In response to the community’s increasing online-only research needs, Penn Libraries administrators claim that libraries will not become obsolete.
Still, they are making efforts to advance technologically.
According to an article in the Chronicle of Higher Education in late October, the Association of Research Libraries came up with possible scenarios on what research libraries will look like in 2030.
Van Pelt-Dietrich Library’s Director of Public Services Marjorie Hassen said Penn currently has a three-year plan for its libraries since it is difficult to plan much further into the future.
“We’re spending more time in the education technology field,” Hassen said, including enhancing course sites and creating new workshops on how to use the latest technologies.
Penn Libraries’ Director for Planning and Communication Joe Zucca explained that Penn’s libraries have come a long way since 1990 when there were no e-journals and no videos. At this point, the libraries possess over 80,000 online journals, over 90,000 online research publications and 26,000 videos.
Though Penn still circulates over 300,000 books, students and faculty have been conducting more research online, according to Zucca. For example, 7 million items were downloaded by Penn’s community last year.
When asked what new technological changes mean for the traditional research library, Zucca said they “aren’t so worried about relevance as we are worried about keeping up with the changes in forms of research and pedagogy.”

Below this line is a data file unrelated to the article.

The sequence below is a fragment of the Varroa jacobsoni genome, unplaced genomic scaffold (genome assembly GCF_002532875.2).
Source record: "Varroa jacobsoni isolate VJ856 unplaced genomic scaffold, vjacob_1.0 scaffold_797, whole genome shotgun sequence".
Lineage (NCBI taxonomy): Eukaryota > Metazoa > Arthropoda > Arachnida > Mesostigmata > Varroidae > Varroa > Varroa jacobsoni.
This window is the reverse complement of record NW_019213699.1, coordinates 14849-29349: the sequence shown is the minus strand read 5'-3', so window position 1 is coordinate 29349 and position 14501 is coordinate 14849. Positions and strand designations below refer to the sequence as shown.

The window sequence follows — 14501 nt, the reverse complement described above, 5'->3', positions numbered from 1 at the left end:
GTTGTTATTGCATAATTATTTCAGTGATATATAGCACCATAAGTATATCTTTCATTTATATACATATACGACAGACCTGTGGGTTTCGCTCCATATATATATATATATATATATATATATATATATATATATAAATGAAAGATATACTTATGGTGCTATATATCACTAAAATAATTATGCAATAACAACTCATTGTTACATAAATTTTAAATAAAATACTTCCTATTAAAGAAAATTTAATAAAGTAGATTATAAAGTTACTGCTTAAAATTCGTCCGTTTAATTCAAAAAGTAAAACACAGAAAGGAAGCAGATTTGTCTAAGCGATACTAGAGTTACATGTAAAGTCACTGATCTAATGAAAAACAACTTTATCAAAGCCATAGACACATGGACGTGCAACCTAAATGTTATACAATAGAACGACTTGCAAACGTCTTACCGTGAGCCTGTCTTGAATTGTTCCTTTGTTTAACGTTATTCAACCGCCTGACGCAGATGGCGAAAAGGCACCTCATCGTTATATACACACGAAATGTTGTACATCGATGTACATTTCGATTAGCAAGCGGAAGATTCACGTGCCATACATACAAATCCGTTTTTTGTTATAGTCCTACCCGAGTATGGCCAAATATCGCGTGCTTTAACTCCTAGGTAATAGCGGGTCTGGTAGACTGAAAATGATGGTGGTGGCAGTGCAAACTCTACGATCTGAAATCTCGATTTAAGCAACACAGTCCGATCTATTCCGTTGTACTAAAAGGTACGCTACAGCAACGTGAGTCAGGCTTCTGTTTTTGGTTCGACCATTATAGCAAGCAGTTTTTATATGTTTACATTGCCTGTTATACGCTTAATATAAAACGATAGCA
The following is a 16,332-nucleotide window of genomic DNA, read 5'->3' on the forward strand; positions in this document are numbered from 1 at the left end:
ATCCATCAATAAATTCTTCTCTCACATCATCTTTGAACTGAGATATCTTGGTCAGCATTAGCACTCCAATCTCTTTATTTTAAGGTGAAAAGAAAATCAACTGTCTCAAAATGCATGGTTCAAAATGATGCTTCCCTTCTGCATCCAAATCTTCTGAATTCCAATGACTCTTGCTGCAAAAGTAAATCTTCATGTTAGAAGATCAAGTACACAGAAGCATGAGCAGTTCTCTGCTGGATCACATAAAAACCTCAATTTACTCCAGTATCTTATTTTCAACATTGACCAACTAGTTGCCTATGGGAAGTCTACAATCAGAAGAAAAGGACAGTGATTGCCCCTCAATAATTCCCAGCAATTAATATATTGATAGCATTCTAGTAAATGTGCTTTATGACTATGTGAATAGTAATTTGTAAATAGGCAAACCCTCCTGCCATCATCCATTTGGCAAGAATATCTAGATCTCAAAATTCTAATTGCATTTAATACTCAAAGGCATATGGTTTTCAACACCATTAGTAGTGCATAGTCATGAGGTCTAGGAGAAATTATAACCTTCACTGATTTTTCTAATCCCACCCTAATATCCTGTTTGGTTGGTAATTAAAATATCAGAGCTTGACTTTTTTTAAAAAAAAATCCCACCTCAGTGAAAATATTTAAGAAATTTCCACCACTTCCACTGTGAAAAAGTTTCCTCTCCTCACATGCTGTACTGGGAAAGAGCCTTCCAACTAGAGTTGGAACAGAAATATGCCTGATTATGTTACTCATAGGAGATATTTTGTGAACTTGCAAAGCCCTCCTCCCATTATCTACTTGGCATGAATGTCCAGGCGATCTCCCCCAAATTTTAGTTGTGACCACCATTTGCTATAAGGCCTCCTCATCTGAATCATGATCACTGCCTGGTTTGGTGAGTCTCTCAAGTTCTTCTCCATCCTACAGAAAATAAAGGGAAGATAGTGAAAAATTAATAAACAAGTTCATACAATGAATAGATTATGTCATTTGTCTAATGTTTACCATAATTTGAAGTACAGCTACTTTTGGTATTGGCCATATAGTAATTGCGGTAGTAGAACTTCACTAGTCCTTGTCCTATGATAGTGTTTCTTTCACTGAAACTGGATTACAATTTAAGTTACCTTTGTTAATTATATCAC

Hassen said that although the library’s role hasn’t changed, the tools that individuals use to access information have.
According to Zucca, the future of libraries is in programs like Penn’s BorrowDirect, in which Ivy League schools are able to share books, to create a “much larger-scale information base.”
Eventually, Zucca foresees that libraries will become more efficient, maybe even “divvying up responsibility” in acquiring materials in order to tightly focus use of dollars. Zucca called this a “synergy” between institutions in which schools with traditions of cooperation and historical affinities can come together to create a larger information database.
Assistant School of Design professor Amy Hillier said that during her graduate work at Penn, she spent a lot of time at the library looking for research materials which she can now find online. However, she said this “doesn’t mean I never go to the library; I just go for different reasons.”
Hillier said libraries will need to “expand [their] capacity to provide flexible study and collaboration space for students and faculty.”
Systems Administrator Stephanie Alarcon remembered that in doing her graduate work at Penn, other online research sources such as Google Scholar didn’t “even compare to the digital holdings of a real research library.”Comments powered by Disqus
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